What is the 419 Scam?
The 419 advance fee scam is a particular type of Advance Fee Fraud that emanates from Nigeria. Fraudsters typically target individuals via email, telephone or social media asking for an advanced payment in return for huge financial rewards.
The 419 scam is so prevalent in Nigeria that the fraudsters who carry out such crimes are locally referred to as ‘Yahoo boys’.
Often, with this type of scam, the price paid by victims is much greater than financial loss. A man from Cambridgeshire committed suicide by lighting himself on fire when he realised the $1.2 million “internet lottery” he had won was, in fact, a scam. In 2007, a Chinese student at the University of Nottingham committed suicide after she discovered she had fallen for a lottery scam [BBC News].
Why do they call it 419?
The ‘419’ refers to the article of the Nigerian Criminal Code which deals with fraud and makes this type of fraud illegal. Although this scam originated in Nigeria, it is carried out by scammers in many different countries including Ghana, Senegal, Malaysia, Russia and the USA.
Likewise, individuals are targeted in different countries. The UK and USA are amongst the countries with a high incidence of this scam. The internet has, no doubt, allowed such frauds to grow in number and reach further afield.
How does the 419 scam work?
Scammers contact potential victims
Scammers often use mass emails promising potential victims huge riches. Alternatively, scammers may use fake, but plausible, accounts on social networks to make contact with potential victims.
The victim is sold a story
The victim is told a story which varies wildly from case to case. However, the common theme is that the fraudster pretends to be an official of some kind who needs to transfer a large sum out of Nigeria for whatever reason and the victim will be paid a percentage for assisting them in that task. Often false and plausible documents are sent which persuade the victim to participate.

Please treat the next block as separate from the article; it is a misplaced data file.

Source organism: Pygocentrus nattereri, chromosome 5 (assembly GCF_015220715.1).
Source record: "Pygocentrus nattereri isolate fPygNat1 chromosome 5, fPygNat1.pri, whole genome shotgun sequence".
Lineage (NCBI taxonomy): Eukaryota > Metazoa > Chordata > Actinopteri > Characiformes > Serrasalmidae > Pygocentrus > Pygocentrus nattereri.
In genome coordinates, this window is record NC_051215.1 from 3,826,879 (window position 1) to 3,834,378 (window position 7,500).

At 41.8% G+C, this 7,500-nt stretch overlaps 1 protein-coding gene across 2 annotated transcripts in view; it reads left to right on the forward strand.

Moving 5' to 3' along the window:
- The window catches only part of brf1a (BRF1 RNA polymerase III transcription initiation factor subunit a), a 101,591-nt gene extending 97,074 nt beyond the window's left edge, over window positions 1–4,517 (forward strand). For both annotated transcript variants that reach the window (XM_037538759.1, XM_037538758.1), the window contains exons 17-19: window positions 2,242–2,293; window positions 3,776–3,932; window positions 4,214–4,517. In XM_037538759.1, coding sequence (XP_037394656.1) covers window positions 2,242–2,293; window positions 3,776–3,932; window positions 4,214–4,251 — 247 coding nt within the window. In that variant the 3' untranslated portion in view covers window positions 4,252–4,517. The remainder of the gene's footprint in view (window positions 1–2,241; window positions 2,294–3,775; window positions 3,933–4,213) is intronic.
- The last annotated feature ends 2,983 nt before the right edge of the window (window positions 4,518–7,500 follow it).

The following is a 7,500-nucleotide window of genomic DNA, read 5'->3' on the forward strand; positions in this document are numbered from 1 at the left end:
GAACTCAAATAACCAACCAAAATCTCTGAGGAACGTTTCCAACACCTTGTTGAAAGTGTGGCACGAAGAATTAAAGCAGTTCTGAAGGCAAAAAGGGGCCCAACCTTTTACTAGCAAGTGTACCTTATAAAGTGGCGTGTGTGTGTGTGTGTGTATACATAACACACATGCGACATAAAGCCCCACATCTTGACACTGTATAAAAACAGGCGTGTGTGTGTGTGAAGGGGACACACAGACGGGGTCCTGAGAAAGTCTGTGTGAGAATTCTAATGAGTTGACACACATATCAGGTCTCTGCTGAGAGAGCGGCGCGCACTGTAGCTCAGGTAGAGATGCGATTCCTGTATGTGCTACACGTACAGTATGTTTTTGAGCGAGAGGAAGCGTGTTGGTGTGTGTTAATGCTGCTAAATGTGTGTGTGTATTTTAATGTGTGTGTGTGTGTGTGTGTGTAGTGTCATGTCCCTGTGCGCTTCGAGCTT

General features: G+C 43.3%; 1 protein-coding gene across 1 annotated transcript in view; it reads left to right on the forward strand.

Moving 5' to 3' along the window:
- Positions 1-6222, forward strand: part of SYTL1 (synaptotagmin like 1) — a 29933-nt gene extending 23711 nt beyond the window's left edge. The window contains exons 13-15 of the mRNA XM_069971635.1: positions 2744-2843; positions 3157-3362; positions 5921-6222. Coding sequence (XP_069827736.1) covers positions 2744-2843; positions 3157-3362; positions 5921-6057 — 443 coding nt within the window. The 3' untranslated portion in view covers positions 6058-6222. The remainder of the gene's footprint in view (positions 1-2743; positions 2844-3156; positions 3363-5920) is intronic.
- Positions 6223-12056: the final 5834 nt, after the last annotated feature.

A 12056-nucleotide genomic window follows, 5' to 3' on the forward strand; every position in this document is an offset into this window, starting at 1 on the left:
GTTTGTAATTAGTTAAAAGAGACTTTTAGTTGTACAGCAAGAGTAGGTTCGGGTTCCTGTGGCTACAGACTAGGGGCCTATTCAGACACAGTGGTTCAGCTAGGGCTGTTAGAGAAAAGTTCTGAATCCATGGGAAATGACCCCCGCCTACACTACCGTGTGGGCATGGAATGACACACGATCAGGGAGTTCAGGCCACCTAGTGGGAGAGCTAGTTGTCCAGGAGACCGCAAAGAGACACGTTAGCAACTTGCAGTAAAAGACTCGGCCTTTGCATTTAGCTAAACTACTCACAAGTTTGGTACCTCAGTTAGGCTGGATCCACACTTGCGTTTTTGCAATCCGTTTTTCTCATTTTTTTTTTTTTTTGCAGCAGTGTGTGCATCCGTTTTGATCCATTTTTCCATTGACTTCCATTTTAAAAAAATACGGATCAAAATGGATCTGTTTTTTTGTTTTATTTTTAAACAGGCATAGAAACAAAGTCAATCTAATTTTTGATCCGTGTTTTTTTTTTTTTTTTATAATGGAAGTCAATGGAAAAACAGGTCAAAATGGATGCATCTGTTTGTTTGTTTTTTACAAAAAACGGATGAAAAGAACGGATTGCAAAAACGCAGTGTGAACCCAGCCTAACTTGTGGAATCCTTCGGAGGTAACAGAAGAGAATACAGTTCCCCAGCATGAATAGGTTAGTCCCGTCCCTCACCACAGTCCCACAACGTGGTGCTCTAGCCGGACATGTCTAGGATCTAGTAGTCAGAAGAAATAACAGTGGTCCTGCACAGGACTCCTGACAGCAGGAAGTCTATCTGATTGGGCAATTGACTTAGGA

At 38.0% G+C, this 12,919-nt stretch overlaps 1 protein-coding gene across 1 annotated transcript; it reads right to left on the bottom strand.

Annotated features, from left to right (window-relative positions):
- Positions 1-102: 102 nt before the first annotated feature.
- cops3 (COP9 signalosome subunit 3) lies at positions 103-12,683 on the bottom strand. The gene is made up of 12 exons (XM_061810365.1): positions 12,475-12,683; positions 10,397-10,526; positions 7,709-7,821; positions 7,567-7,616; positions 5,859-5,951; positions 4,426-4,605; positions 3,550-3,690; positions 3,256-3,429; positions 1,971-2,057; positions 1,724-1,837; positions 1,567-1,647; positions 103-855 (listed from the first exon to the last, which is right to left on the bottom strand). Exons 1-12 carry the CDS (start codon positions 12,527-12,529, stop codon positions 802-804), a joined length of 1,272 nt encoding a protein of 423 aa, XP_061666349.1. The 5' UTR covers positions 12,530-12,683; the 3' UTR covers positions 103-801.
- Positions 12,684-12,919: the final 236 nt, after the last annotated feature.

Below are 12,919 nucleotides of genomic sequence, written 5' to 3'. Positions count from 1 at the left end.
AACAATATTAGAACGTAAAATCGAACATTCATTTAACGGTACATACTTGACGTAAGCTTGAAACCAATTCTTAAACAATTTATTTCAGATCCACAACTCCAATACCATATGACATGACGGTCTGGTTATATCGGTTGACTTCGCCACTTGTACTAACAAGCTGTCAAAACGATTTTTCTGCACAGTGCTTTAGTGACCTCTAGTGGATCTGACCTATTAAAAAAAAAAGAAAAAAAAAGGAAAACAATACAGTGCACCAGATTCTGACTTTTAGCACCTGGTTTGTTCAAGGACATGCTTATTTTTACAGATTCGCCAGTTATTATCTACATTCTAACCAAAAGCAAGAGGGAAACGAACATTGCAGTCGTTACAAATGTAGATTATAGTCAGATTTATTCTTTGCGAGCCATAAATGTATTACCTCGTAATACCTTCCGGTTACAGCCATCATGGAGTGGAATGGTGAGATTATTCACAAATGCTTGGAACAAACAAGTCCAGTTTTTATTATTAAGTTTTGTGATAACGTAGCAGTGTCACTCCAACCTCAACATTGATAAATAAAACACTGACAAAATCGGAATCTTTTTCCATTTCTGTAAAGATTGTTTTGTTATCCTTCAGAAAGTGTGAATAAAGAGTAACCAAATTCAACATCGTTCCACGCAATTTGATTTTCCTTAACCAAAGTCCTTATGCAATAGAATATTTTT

Scammers gauge the victim’s gullibility
The fraudsters will often use ‘tests’ to gauge the victim’s gullibility, by asking them for their bank details for example. The bank account won’t necessarily be drained of resources immediately by the scammer, but may well be drained later by the person that the scammer has sold those details on to.
The elderly are particularly susceptible to such frauds, given they are generally far more trusting than the younger generation and the scammers sometimes use letters in the post as well as the internet.
The advance fee is requested
Once the victim’s trust has been gained, there will be an obstacle to prevent the transfer of some kind, which requires the victim to make a payment of an admin fee, transfer cost, or something similar.
Sometimes the scammer will say that the victim needs to deposit a minimum sum to be able to participate and profit from the scheme. The transfer will often be a wire transfer, which is untraceable and irreversible.
The scammer ceases contact
The scammer may get in contact numerous times, asking for more and more money until they eventually cease contact. In many cases, the scammer will then use the victim’s bank details to drain their account.
Who started 419 in Nigeria?
No one knows for certain who started the 419 scam in Nigeria, however the prevalence of the scam rose in the 1990s. Some believe the scam began in the 1970s, some point the origin of the scam to a ‘Professor’ Crentsil in the 1920s, and some even believe an early version of this scam was used by 17th century prisoners in Europe.
Signs of a 419 Advance Fee Scam
- Unsolicited contact from someone claiming to be a foreign dignitary or executive.
- A promise of a multimillion-dollar fortune in exchange for a cash transfer.
- A sad story about why they can’t transfer the funds themselves to manipulate the victim into helping.
- They claim a bank or government organisation requires transfer or admin fees before the money can be transferred to the victim.
How Can St Pauls Chambers Help?
If your client is under investigation for committing a 419 advance fee scam, or another form of advance fee fraud or online scam, our expert fraud barristers can help. Please get in touch with our team today.
For more insight into the different types of advance fee scam, please read our dedicated article.